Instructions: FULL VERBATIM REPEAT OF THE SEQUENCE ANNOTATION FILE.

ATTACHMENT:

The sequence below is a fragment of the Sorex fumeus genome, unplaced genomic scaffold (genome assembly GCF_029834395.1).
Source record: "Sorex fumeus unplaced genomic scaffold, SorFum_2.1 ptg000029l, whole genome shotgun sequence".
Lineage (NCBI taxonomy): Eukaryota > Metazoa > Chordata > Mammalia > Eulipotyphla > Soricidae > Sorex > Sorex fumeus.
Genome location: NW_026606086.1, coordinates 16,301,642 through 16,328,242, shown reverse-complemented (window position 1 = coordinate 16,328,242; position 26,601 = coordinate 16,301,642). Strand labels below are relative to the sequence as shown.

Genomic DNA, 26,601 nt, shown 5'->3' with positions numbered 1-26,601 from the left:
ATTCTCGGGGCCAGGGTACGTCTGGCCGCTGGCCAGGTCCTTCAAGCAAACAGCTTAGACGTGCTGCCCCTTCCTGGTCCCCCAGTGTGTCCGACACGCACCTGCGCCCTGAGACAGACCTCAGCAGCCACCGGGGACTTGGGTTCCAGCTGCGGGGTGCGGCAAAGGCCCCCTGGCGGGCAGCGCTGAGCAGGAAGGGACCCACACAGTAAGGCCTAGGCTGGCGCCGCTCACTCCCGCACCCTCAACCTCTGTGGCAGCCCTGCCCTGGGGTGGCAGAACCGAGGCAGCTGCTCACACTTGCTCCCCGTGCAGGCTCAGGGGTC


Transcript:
The sequence below is a fragment of the Sorex fumeus genome, unplaced genomic scaffold (genome assembly GCF_029834395.1).
Source record: "Sorex fumeus unplaced genomic scaffold, SorFum_2.1 ptg000029l, whole genome shotgun sequence".
Lineage (NCBI taxonomy): Eukaryota > Metazoa > Chordata > Mammalia > Eulipotyphla > Soricidae > Sorex > Sorex fumeus.
Genome location: NW_026606086.1, coordinates 16,301,642 through 16,328,242, shown reverse-complemented (window position 1 = coordinate 16,328,242; position 26,601 = coordinate 16,301,642). Strand labels below are relative to the sequence as shown.

Genomic DNA, 26,601 nt, shown 5'->3' with positions numbered 1-26,601 from the left:
ATTCTCGGGGCCAGGGTACGTCTGGCCGCTGGCCAGGTCCTTCAAGCAAACAGCTTAGACGTGCTGCCCCTTCCTGGTCCCCCAGTGTGTCCGACACGCACCTGCGCCCTGAGACAGACCTCAGCAGCCACCGGGGACTTGGGTTCCAGCTGCGGGGTGCGGCAAAGGCCCCCTGGCGGGCAGCGCTGAGCAGGAAGGGACCCACACAGTAAGGCCTAGGCTGGCGCCGCTCACTCCCGCACCCTCAACCTCTGTGGCAGCCCTGCCCTGGGGTGGCAGAACCGAGGCAGCTGCTCACACTTGCTCCCCGTGCAGGCTCAGGGGTC